Rescued marine mammals released on Vandenberg beaches
VANDENBERG AIR FORCE BASE, Calif. -- An adult California Sea Lion is ready to be released into the wild by members of the Santa Barbara Marine Mammal Center at a remote beach here, Tuesday, April 24, 2012. The Santa Barbara Marine Mammal Center rescues, rehabilitates and releases trapped and endangered marine mammals along California’s Central Coast. (U.S. Air Force photo/Jerry E. Clemens Jr.)
by Staff Sgt. Erica Picariello
30th Space Wing Public Affairs
4/26/2012 - VANDENBERG AIR FORCE BASE, Calif. -- Two rescued and rehabilitated marine mammals were released on one of Vandenberg's remote beaches April 24.
A California Sea lion and a weaned Northern California Elephant Seal, referred to as a "weaner," were rescued in different locations off of California's central coast by members of the Santa Barbara Marine Mammal Center, but released near Vandenberg's Delta Mariner Dock.
"These mammals are found along California's Central Coast by beachgoers who assume they're in distress or dying and try to help them but end up doing more bad than good," said Peter Howorth, Santa Barbara Maine Mammal Center director. "The problem in public areas is that people won't leave [marine mammals] alone. Much of the time it's not that they need help it's that they just need to be kept away from people and dogs."
The female sea lion was found on El Capitan State Beach state park and had an injured flipper and the male "weaner" elephant seal was found in Santa Barbara. The sea lion was a resident of SBMMC for nearly a month while the uninjured elephant seal just needed a check-up and safe place to shed its baby skin.
"The elephant seals are born in the winter and they're weaned within three to four weeks of birth at which time they weigh 240 to 450 pounds," Howorth said. "As soon as they're weaned, the mom leaves them on the beach and the baby elephant seal doesn't eat and goes through a catastrophic molt. They lose the fur with the skin attached. It demands a lot of energy and they lose a lot of weight as a consequence. If you see them at the beginning of the molt it looks like they've got leprosy because there are bits of skin falling off with the skin attached. It's all perfectly normal and there is a new coat underneath that old one."
Some people see patches of the weaner's skin falling-off and take action to rescue the molting seals, but the best thing for these weaners is to provide them with privacy.
"People think, 'oh gosh, it's a marine mammal so it must stay wet!' But it's just trying to stay dry and shed its skin," Howorth said. "They don't want to be doused in water. They basically get constantly harassed so our policy is to pick them up as quickly as possible, check them out and then release them onto remote areas on the central coast where they can finish their molt in peace."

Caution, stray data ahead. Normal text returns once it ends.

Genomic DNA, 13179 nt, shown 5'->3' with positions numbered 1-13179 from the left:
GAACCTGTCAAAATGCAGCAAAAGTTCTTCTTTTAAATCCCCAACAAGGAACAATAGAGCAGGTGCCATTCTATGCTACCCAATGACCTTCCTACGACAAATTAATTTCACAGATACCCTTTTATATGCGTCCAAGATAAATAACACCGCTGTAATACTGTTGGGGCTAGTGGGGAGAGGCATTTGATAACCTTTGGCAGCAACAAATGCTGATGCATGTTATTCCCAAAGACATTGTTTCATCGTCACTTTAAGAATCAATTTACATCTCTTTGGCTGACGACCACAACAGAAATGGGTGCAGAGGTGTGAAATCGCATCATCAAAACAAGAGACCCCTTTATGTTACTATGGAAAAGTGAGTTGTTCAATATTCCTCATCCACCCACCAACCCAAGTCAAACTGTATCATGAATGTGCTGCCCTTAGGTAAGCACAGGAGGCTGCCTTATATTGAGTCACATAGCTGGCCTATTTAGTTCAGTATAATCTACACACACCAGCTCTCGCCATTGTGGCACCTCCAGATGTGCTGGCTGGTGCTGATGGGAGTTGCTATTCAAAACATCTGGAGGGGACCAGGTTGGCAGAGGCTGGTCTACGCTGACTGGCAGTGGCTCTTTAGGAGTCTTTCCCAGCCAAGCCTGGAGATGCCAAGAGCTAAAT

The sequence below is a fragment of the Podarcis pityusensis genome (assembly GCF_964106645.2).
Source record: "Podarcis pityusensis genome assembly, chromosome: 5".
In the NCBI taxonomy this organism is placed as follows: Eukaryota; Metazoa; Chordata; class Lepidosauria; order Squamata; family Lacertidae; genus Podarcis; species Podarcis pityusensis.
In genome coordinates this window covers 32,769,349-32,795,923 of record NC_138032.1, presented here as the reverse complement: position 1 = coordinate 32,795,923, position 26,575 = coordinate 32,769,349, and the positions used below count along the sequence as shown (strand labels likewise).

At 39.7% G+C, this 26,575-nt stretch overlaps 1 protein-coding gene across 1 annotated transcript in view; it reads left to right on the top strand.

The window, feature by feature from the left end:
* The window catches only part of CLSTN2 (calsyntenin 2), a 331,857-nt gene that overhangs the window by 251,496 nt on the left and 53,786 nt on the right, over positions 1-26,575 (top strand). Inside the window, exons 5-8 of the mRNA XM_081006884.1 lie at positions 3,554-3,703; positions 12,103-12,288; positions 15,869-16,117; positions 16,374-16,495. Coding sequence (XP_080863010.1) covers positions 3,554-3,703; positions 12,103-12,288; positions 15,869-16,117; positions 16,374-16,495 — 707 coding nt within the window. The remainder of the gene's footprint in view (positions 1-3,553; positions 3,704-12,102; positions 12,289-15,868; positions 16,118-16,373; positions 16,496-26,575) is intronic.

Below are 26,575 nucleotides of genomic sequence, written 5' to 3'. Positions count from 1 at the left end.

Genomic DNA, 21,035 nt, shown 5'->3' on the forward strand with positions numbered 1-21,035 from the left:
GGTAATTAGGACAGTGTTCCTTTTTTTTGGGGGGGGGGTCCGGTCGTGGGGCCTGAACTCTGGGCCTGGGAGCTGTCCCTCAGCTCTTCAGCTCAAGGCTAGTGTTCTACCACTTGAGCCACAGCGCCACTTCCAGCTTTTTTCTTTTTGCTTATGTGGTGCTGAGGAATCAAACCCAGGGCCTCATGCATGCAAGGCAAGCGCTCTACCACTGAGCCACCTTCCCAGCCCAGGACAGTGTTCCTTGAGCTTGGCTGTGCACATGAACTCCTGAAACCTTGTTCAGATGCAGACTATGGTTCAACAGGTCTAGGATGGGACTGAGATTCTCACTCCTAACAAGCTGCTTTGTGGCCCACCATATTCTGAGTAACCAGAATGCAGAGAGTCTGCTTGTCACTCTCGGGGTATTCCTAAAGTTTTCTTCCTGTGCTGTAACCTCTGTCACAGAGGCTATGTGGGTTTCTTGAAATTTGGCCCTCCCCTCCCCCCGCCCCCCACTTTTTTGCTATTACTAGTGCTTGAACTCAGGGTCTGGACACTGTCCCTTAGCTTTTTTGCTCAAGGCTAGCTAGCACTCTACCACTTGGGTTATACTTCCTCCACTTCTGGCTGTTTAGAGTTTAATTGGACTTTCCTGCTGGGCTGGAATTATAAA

According to Howorth, one of the best places is on Vandenberg.
"Vandenberg provides one of the last unoccupied and pristine beaches for these mammals to finish molting or to find their way back to the beach that they were born," Howorth said.
SBMMC, a non-profit organization, not only rehabilitates and releases marine life on Vandenberg property, but also rescues mammals in need from Vandy's 42-miles of coastline.
"We're required by the Marine Mammal Protection Act to monitor our sensitive wildlife populations, and specifically to determine if Vandenberg space and missile launches as well as aircraft activity causes any negative impacts to the some marine life, seal and sea lion population," said Rhys Evans, 30th Civil Engineer Squadron natural resources lead. "Occasionally there are seals or sea lions in need of medical attention on Vandenberg shores and we call SBMMC for assistance. There has been at least once case this year."
This partnership with SBMMC also helps Vandenberg remain mission ready.
"We count seals before and after space launches, we use computers to determine if launches cause sonic booms either on the mainland or on the Northern Channel Islands which is subject to more significant regulation because much of the NCI are a national park and some portions are designated wilderness areas," Evans said. "We have both legal requirements and cooperative agreements on several levels with state and federal regulatory agencies, and they require us to monitor effects, potential effects and perceived effects of military operations. The SBMMC is not a regulator, but a cooperating non-profit organization, and their willingness to help us achieve some of our mandated goals is both voluntary and very much appreciated."
Allowing marine mammals to be released at Vandenberg may not be mandated, but is Non-Negotiable for some.
"We allow the marine mammals to be released here because it's the right thing to do and it doesn't expend significant government resources," Evans said. "The mammals will quite often leave the area within minutes, but it's nice to release them away from a lot of people, noise, pets... where they can have their best chance at recovery."